As many here at the NAIS conference have commented, we find it ironic that we are ensconced in the Gaylord National Conference Center when the theme is “Advancing the Public Purpose.” It’s a sterile, artificial environment fairly removed from D.C. itself, which tempts us from across the harbor. I draw some hope, however, from the fact that less than a decade ago this land was a wasteland surround by urban decay.
I draw less hope from some follow-up news regarding something I posted about several weeks ago: Mark Zuckerberg’s donation of $100 million dollars to improve the Newark, New Jersey, public schools. The good news: they have managed to double the money by finding some other sources. The bad news: how the money is being used. They are asking people what they want, preparing a report of the findings, and finding a new superintendent. What actions do they expect to take? School choice, principal empowerment, accountability—the same old, same old. If you want, you can read the article here. But I warn you that I found it rather depressing.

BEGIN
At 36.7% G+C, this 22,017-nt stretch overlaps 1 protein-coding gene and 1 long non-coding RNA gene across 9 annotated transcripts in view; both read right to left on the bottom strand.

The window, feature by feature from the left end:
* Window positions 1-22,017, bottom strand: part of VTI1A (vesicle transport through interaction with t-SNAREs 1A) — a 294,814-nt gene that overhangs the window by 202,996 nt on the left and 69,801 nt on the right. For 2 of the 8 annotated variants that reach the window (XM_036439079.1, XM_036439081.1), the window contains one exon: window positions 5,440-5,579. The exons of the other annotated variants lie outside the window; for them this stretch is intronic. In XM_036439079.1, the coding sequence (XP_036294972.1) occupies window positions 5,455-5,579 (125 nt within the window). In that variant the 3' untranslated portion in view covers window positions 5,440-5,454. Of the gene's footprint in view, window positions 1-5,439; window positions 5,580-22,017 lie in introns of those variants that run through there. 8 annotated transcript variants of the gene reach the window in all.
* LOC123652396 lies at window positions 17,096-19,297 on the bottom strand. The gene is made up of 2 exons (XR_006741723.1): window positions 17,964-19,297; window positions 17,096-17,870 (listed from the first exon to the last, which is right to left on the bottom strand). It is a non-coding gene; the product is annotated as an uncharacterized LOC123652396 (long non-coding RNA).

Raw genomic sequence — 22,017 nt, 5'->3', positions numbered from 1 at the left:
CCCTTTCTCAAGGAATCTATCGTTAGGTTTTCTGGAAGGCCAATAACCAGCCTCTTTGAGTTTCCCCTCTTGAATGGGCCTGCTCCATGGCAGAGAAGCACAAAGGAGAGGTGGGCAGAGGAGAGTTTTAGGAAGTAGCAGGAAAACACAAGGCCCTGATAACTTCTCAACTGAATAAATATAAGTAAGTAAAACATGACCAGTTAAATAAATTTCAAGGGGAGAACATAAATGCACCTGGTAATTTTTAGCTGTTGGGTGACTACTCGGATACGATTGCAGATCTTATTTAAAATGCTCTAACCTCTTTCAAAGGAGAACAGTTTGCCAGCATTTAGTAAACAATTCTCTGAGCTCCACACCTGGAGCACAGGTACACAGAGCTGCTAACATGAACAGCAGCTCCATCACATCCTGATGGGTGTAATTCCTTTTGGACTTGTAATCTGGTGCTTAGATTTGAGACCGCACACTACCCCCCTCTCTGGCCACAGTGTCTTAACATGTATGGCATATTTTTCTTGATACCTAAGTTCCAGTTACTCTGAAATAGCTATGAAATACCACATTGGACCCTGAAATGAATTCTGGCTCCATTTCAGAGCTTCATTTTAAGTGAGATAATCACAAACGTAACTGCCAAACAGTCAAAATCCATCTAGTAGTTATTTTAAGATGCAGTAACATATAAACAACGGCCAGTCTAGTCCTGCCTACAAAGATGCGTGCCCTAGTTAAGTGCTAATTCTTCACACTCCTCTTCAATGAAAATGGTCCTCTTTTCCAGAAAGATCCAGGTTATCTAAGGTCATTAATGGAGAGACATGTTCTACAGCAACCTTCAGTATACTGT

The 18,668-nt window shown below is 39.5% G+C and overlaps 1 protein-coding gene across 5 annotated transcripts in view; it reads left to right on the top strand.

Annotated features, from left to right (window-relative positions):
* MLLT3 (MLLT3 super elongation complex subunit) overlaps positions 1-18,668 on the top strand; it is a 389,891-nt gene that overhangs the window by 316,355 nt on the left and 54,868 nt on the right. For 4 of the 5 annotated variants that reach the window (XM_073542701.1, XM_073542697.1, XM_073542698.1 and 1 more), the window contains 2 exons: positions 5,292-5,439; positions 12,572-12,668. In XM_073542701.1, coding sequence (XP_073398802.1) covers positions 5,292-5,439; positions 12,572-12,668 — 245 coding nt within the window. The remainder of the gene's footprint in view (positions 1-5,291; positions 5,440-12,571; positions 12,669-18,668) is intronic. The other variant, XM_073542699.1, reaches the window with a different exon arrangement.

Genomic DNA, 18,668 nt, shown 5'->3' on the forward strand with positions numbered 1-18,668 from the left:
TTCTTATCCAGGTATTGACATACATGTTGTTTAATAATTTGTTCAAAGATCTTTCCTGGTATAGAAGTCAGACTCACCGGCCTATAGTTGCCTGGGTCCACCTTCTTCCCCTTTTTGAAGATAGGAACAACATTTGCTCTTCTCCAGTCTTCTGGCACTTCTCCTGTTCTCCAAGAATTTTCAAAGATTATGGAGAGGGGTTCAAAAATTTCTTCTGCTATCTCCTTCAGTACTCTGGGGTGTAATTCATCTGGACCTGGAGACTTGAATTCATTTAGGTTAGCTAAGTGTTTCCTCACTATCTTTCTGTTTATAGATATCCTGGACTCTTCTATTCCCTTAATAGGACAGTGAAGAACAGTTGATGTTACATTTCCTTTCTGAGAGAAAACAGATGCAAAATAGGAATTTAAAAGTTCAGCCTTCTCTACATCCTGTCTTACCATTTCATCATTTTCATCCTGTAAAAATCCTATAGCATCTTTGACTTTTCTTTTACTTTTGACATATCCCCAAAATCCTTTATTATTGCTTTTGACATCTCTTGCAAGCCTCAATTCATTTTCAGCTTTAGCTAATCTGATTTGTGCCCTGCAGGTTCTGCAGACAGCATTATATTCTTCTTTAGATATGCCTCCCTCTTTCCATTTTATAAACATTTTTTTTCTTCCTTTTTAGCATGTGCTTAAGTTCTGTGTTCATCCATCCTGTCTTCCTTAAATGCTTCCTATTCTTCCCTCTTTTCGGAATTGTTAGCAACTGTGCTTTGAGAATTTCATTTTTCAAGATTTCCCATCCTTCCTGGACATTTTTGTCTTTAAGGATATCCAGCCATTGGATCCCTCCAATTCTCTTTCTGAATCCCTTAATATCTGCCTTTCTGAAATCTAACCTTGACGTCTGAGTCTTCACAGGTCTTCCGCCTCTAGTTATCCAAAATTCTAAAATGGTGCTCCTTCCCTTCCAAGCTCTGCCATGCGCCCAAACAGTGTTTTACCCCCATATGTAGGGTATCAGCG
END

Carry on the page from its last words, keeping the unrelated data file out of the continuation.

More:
I really don’t mean to be casting stones. I can’t imagine trying to solve the problems in a public school district like Newark’s, which has a graduation rate around 22%. Educators there face all the challenges we associate with a large public school system in a depressed urban area. Besides that, they have chosen to have twice the number of administrators per students than the state average. Also, while $200 million is a great deal of money, when spread over five years it’s not much considering the annual budget is $470 million.
At the same time, I have to question how Newark is spending the money. And I have to wonder what Zuckerberg is thinking, given his ultimate goal of using his creation to change the world in positive fashion. After all, what’s Einstein’s definition of insanity?